Stock: trading transactions in: costs of acquisition of stock when the trader does not pay market value
The courts are reluctant to interfere with a commercial bargain even where the parties are connected in some way. There are three situations where market value may be substituted:
- in the case of an `illusory or colourable or fraudulent transactions’, see comments in Craddock v Zevo Finance Co Ltd  27TC at page 290. `Colourable’ is explained as `a fancy price having no relationship to the real value’, page 292,
- where the transaction is not entered into as a commercial transaction, see BIM33600 onwards,
- where the stock is acquired from a discontinuing business, see BIM33450 onwards.
Purchase at undervalue - Jacgilden (Weston Hall) Ltd v Castle  45TC685
The property investment company acquired a property for £72,000 in a transaction arranged by its managing shareholder. Shortly afterwards the company sold the cleared site for £155,000. The company claimed to bring in the market value of £150,000 as the cost of the property, rather than the £72,000 it paid. It was arguing that it acquired the property partly as a gift from the managing shareholder. Plowman J considered the decided cases where a stock disposal was otherwise than by way of trade, but distinguished them on the basis that the transaction in Jacgilden was a commercial trading transaction. That being so he upheld the decision of the Special Commissioners that the acquisition was a commercial acquisition and the proper amount to be debited in respect of the property was its cost, £72,000.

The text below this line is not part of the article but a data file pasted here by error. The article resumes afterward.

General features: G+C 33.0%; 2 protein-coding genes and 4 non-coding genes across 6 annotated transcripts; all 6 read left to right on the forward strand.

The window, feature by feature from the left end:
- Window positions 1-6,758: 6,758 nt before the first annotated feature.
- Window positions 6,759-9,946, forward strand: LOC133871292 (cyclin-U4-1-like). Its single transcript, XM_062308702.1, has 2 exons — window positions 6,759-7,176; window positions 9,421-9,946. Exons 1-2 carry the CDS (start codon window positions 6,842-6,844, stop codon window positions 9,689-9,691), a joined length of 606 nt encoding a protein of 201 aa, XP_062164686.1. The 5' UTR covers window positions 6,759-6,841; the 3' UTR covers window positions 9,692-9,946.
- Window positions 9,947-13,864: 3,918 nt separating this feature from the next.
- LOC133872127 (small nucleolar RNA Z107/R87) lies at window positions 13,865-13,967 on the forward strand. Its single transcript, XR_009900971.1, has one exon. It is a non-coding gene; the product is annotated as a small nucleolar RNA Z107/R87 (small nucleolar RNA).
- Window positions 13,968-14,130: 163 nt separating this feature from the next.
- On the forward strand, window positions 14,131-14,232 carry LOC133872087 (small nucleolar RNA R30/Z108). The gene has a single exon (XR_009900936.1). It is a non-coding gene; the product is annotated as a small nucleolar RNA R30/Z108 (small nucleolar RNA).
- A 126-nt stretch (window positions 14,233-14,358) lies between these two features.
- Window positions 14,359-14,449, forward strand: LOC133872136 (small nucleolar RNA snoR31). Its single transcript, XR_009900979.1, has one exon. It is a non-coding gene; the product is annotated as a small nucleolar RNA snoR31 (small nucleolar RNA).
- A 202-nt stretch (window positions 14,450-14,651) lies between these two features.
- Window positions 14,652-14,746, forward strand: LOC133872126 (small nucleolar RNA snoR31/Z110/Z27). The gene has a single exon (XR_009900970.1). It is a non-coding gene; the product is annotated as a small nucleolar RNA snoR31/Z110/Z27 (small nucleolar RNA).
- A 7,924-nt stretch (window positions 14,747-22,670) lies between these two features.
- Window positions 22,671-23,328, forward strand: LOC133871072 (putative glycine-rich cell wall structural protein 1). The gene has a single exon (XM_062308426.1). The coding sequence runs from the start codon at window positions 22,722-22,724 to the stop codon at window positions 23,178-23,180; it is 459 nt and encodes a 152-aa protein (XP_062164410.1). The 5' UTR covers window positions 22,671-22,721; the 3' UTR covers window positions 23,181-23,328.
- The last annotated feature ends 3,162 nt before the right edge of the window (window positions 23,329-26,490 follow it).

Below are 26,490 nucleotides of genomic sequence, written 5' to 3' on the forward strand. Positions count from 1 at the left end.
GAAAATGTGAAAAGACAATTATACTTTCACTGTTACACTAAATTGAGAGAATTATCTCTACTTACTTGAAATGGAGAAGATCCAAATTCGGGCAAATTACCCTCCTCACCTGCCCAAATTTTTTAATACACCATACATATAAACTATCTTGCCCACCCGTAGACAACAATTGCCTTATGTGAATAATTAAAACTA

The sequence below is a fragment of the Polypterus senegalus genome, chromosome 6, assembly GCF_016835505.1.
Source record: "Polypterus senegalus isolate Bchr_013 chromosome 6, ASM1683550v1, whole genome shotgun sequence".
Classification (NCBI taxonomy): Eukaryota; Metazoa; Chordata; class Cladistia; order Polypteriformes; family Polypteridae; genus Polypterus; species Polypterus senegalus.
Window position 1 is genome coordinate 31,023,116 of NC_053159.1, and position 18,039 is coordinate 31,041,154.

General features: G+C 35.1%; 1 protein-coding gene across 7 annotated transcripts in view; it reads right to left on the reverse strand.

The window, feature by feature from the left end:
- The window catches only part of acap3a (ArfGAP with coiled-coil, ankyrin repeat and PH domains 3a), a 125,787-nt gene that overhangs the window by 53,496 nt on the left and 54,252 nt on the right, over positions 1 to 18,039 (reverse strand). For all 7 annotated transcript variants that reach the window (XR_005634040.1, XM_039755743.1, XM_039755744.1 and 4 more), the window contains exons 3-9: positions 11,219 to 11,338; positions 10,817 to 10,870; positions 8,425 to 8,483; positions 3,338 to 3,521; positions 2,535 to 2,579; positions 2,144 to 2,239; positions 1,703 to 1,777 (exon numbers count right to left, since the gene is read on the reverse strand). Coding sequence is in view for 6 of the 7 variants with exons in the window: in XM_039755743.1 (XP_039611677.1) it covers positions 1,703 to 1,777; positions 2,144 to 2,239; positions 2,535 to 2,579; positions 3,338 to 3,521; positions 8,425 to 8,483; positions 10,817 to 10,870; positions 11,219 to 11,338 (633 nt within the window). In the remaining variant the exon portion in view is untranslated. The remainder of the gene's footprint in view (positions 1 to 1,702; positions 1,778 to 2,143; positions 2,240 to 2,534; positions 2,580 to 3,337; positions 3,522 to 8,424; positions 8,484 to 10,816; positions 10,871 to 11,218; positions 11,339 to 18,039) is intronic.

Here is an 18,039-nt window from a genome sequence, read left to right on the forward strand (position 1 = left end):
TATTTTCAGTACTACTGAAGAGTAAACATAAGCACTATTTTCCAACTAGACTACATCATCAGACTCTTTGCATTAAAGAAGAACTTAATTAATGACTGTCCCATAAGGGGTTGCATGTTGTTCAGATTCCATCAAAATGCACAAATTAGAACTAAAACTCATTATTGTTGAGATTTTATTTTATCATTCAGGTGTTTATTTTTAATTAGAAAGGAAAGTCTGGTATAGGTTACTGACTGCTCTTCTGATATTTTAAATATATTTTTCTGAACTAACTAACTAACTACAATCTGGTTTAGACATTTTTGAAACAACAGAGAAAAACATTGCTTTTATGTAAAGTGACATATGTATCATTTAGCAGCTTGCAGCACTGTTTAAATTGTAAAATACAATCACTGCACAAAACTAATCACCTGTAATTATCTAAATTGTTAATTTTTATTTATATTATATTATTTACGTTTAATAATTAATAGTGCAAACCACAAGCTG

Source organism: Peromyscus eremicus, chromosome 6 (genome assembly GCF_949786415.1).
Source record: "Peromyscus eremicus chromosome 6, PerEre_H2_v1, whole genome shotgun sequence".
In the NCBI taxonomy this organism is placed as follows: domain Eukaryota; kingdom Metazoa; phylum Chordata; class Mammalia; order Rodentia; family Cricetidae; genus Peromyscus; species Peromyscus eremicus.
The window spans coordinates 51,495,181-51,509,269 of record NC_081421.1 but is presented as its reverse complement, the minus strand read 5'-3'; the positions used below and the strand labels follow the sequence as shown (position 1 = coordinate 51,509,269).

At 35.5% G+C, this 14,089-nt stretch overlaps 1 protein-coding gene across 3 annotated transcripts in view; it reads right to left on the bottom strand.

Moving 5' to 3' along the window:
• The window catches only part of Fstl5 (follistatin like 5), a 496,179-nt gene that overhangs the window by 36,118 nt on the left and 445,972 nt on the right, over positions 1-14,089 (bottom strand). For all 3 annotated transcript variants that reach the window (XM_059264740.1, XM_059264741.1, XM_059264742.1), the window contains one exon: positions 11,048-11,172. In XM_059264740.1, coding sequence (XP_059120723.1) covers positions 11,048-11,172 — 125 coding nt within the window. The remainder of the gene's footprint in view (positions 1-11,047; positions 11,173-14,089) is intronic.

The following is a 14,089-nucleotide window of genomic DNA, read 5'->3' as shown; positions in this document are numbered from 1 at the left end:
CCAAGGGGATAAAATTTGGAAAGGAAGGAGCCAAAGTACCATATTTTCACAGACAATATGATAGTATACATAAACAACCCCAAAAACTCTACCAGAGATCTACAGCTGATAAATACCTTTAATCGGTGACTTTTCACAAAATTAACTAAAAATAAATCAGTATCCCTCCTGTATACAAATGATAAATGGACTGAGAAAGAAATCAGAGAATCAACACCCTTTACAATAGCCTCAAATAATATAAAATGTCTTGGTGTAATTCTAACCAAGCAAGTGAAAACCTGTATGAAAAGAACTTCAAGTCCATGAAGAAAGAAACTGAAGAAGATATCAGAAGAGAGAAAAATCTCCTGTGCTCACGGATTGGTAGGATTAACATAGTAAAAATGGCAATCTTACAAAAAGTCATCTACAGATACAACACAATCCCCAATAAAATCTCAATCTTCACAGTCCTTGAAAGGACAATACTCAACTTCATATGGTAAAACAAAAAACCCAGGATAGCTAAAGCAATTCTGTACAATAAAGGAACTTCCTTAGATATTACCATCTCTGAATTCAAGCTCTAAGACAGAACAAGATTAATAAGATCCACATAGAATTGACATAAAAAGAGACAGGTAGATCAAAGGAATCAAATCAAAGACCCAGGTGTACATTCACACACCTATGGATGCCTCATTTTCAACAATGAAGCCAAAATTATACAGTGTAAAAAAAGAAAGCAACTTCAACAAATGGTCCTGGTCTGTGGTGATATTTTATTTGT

So where stock is purchased at below market value in a commercial transaction then the acquisition value is the amount paid, unless Pt 3 Ch 11 Corporation Tax Act 2009 applies, see BIM33560.